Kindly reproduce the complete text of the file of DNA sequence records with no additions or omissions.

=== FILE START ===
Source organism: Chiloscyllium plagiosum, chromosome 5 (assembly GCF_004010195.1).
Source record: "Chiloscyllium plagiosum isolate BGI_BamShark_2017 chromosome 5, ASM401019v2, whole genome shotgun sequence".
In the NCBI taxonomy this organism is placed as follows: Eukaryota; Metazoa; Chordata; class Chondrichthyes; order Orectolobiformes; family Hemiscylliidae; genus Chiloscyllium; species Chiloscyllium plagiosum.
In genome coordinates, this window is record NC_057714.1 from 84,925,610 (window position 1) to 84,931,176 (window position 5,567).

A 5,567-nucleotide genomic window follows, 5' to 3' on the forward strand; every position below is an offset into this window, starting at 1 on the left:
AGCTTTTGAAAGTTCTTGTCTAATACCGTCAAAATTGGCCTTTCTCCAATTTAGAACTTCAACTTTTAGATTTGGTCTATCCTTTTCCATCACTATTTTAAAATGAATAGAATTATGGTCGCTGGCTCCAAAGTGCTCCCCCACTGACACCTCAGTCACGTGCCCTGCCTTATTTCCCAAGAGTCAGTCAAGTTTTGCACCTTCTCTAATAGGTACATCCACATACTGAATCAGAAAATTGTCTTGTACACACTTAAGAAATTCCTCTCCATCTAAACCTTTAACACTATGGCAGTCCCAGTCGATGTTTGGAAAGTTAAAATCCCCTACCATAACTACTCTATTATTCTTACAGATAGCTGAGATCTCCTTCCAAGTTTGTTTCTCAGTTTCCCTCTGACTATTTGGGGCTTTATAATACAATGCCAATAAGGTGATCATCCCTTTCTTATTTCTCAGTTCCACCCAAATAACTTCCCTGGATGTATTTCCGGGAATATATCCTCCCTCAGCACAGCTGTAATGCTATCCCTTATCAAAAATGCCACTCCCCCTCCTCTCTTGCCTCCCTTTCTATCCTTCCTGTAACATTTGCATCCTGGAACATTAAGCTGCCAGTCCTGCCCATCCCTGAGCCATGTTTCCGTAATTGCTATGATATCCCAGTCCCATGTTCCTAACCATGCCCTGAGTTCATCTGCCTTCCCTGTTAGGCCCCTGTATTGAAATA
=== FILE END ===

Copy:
Source organism: Chiloscyllium plagiosum, chromosome 5 (assembly GCF_004010195.1).
Source record: "Chiloscyllium plagiosum isolate BGI_BamShark_2017 chromosome 5, ASM401019v2, whole genome shotgun sequence".
In the NCBI taxonomy this organism is placed as follows: Eukaryota; Metazoa; Chordata; class Chondrichthyes; order Orectolobiformes; family Hemiscylliidae; genus Chiloscyllium; species Chiloscyllium plagiosum.
In genome coordinates, this window is record NC_057714.1 from 84,925,610 (window position 1) to 84,931,176 (window position 5,567).

A 5,567-nucleotide genomic window follows, 5' to 3' on the forward strand; every position below is an offset into this window, starting at 1 on the left:
AGCTTTTGAAAGTTCTTGTCTAATACCGTCAAAATTGGCCTTTCTCCAATTTAGAACTTCAACTTTTAGATTTGGTCTATCCTTTTCCATCACTATTTTAAAATGAATAGAATTATGGTCGCTGGCTCCAAAGTGCTCCCCCACTGACACCTCAGTCACGTGCCCTGCCTTATTTCCCAAGAGTCAGTCAAGTTTTGCACCTTCTCTAATAGGTACATCCACATACTGAATCAGAAAATTGTCTTGTACACACTTAAGAAATTCCTCTCCATCTAAACCTTTAACACTATGGCAGTCCCAGTCGATGTTTGGAAAGTTAAAATCCCCTACCATAACTACTCTATTATTCTTACAGATAGCTGAGATCTCCTTCCAAGTTTGTTTCTCAGTTTCCCTCTGACTATTTGGGGCTTTATAATACAATGCCAATAAGGTGATCATCCCTTTCTTATTTCTCAGTTCCACCCAAATAACTTCCCTGGATGTATTTCCGGGAATATATCCTCCCTCAGCACAGCTGTAATGCTATCCCTTATCAAAAATGCCACTCCCCCTCCTCTCTTGCCTCCCTTTCTATCCTTCCTGTAACATTTGCATCCTGGAACATTAAGCTGCCAGTCCTGCCCATCCCTGAGCCATGTTTCCGTAATTGCTATGATATCCCAGTCCCATGTTCCTAACCATGCCCTGAGTTCATCTGCCTTCCCTGTTAGGCCCCTGTATTGAAATA